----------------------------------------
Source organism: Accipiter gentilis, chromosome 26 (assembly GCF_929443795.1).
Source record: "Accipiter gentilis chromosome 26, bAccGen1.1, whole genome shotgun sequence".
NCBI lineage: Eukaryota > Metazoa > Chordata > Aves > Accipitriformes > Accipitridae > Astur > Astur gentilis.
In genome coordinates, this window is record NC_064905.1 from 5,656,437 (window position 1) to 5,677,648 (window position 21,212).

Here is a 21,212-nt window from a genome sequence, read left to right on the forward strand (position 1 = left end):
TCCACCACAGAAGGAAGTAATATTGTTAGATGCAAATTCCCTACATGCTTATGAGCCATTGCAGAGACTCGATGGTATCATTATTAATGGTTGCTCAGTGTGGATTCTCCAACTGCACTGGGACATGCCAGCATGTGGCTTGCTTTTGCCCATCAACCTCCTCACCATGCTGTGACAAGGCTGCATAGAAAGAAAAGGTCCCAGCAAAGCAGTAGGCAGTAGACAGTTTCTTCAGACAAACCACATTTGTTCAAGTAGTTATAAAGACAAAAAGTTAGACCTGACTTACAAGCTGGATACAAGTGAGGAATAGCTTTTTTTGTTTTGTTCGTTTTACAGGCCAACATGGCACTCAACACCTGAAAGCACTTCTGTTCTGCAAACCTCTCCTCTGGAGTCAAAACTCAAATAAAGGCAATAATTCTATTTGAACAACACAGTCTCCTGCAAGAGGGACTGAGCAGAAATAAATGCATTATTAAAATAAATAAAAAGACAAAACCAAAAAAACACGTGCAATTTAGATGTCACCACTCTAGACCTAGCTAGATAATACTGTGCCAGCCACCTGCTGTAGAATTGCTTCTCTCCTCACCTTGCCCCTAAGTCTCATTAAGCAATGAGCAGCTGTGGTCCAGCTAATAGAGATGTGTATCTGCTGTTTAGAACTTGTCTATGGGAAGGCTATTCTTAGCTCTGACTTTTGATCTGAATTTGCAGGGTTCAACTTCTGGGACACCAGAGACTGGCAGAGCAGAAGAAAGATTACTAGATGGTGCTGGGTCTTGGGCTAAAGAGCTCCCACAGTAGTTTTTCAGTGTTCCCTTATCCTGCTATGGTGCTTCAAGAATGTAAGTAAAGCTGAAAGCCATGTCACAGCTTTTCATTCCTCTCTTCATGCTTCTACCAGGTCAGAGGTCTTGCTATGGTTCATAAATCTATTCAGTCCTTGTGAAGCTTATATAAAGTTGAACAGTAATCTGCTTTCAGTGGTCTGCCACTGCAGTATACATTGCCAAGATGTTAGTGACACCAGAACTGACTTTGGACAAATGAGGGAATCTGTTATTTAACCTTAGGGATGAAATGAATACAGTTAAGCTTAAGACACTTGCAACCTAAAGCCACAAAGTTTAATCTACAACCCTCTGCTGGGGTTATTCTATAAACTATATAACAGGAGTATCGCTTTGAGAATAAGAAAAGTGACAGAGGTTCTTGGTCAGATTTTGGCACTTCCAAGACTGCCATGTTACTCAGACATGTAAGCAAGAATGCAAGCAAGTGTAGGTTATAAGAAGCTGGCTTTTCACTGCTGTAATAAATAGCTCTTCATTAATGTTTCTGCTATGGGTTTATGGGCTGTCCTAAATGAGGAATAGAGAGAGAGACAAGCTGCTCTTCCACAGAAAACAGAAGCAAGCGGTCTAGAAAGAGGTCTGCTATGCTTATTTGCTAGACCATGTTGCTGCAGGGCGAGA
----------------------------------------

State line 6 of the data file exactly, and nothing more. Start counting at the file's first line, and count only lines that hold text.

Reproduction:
TCCACCACAGAAGGAAGTAATATTGTTAGATGCAAATTCCCTACATGCTTATGAGCCATTGCAGAGACTCGATGGTATCATTATTAATGGTTGCTCAGTGTGGATTCTCCAACTGCACTGGGACATGCCAGCATGTGGCTTGCTTTTGCCCATCAACCTCCTCACCATGCTGTGACAAGGCTGCATAGAAAGAAAAGGTCCCAGCAAAGCAGTAGGCAGTAGACAGTTTCTTCAGACAAACCACATTTGTTCAAGTAGTTATAAAGACAAAAAGTTAGACCTGACTTACAAGCTGGATACAAGTGAGGAATAGCTTTTTTTGTTTTGTTCGTTTTACAGGCCAACATGGCACTCAACACCTGAAAGCACTTCTGTTCTGCAAACCTCTCCTCTGGAGTCAAAACTCAAATAAAGGCAATAATTCTATTTGAACAACACAGTCTCCTGCAAGAGGGACTGAGCAGAAATAAATGCATTATTAAAATAAATAAAAAGACAAAACCAAAAAAACACGTGCAATTTAGATGTCACCACTCTAGACCTAGCTAGATAATACTGTGCCAGCCACCTGCTGTAGAATTGCTTCTCTCCTCACCTTGCCCCTAAGTCTCATTAAGCAATGAGCAGCTGTGGTCCAGCTAATAGAGATGTGTATCTGCTGTTTAGAACTTGTCTATGGGAAGGCTATTCTTAGCTCTGACTTTTGATCTGAATTTGCAGGGTTCAACTTCTGGGACACCAGAGACTGGCAGAGCAGAAGAAAGATTACTAGATGGTGCTGGGTCTTGGGCTAAAGAGCTCCCACAGTAGTTTTTCAGTGTTCCCTTATCCTGCTATGGTGCTTCAAGAATGTAAGTAAAGCTGAAAGCCATGTCACAGCTTTTCATTCCTCTCTTCATGCTTCTACCAGGTCAGAGGTCTTGCTATGGTTCATAAATCTATTCAGTCCTTGTGAAGCTTATATAAAGTTGAACAGTAATCTGCTTTCAGTGGTCTGCCACTGCAGTATACATTGCCAAGATGTTAGTGACACCAGAACTGACTTTGGACAAATGAGGGAATCTGTTATTTAACCTTAGGGATGAAATGAATACAGTTAAGCTTAAGACACTTGCAACCTAAAGCCACAAAGTTTAATCTACAACCCTCTGCTGGGGTTATTCTATAAACTATATAACAGGAGTATCGCTTTGAGAATAAGAAAAGTGACAGAGGTTCTTGGTCAGATTTTGGCACTTCCAAGACTGCCATGTTACTCAGACATGTAAGCAAGAATGCAAGCAAGTGTAGGTTATAAGAAGCTGGCTTTTCACTGCTGTAATAAATAGCTCTTCATTAATGTTTCTGCTATGGGTTTATGGGCTGTCCTAAATGAGGAATAGAGAGAGAGACAAGCTGCTCTTCCACAGAAAACAGAAGCAAGCGGTCTAGAAAGAGGTCTGCTATGCTTATTTGCTAGACCATGTTGCTGCAGGGCGAGA